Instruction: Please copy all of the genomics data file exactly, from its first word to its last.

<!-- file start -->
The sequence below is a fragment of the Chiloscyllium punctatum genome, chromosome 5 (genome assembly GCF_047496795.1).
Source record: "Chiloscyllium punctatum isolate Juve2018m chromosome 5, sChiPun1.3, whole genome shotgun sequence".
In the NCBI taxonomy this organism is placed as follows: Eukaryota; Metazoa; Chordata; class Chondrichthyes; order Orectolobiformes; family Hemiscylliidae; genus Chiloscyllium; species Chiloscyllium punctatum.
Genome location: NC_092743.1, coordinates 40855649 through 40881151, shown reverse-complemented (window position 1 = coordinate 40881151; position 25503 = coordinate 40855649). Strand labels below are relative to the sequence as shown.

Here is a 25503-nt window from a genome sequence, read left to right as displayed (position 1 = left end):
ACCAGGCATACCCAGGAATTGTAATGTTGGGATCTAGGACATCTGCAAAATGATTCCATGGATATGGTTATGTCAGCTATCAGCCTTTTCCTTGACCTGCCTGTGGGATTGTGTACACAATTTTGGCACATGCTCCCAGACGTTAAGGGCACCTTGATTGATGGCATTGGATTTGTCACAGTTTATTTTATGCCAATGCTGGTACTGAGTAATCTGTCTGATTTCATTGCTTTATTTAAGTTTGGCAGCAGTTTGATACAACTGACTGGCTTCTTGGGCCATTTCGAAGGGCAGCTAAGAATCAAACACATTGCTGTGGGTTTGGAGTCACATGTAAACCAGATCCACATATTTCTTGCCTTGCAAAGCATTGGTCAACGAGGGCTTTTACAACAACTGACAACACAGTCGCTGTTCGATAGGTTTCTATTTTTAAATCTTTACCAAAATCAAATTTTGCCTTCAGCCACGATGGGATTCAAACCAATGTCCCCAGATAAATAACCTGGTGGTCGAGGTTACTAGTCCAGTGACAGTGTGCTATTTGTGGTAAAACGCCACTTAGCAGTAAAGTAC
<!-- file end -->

The sequence below is a fragment of the Chiloscyllium punctatum genome, chromosome 5 (genome assembly GCF_047496795.1).
Source record: "Chiloscyllium punctatum isolate Juve2018m chromosome 5, sChiPun1.3, whole genome shotgun sequence".
In the NCBI taxonomy this organism is placed as follows: Eukaryota; Metazoa; Chordata; class Chondrichthyes; order Orectolobiformes; family Hemiscylliidae; genus Chiloscyllium; species Chiloscyllium punctatum.
Genome location: NC_092743.1, coordinates 40855649 through 40881151, shown reverse-complemented (window position 1 = coordinate 40881151; position 25503 = coordinate 40855649). Strand labels below are relative to the sequence as shown.

Here is a 25503-nt window from a genome sequence, read left to right as displayed (position 1 = left end):
ACCAGGCATACCCAGGAATTGTAATGTTGGGATCTAGGACATCTGCAAAATGATTCCATGGATATGGTTATGTCAGCTATCAGCCTTTTCCTTGACCTGCCTGTGGGATTGTGTACACAATTTTGGCACATGCTCCCAGACGTTAAGGGCACCTTGATTGATGGCATTGGATTTGTCACAGTTTATTTTATGCCAATGCTGGTACTGAGTAATCTGTCTGATTTCATTGCTTTATTTAAGTTTGGCAGCAGTTTGATACAACTGACTGGCTTCTTGGGCCATTTCGAAGGGCAGCTAAGAATCAAACACATTGCTGTGGGTTTGGAGTCACATGTAAACCAGATCCACATATTTCTTGCCTTGCAAAGCATTGGTCAACGAGGGCTTTTACAACAACTGACAACACAGTCGCTGTTCGATAGGTTTCTATTTTTAAATCTTTACCAAAATCAAATTTTGCCTTCAGCCACGATGGGATTCAAACCAATGTCCCCAGATAAATAACCTGGTGGTCGAGGTTACTAGTCCAGTGACAGTGTGCTATTTGTGGTAAAACGCCACTTAGCAGTAAAGTAC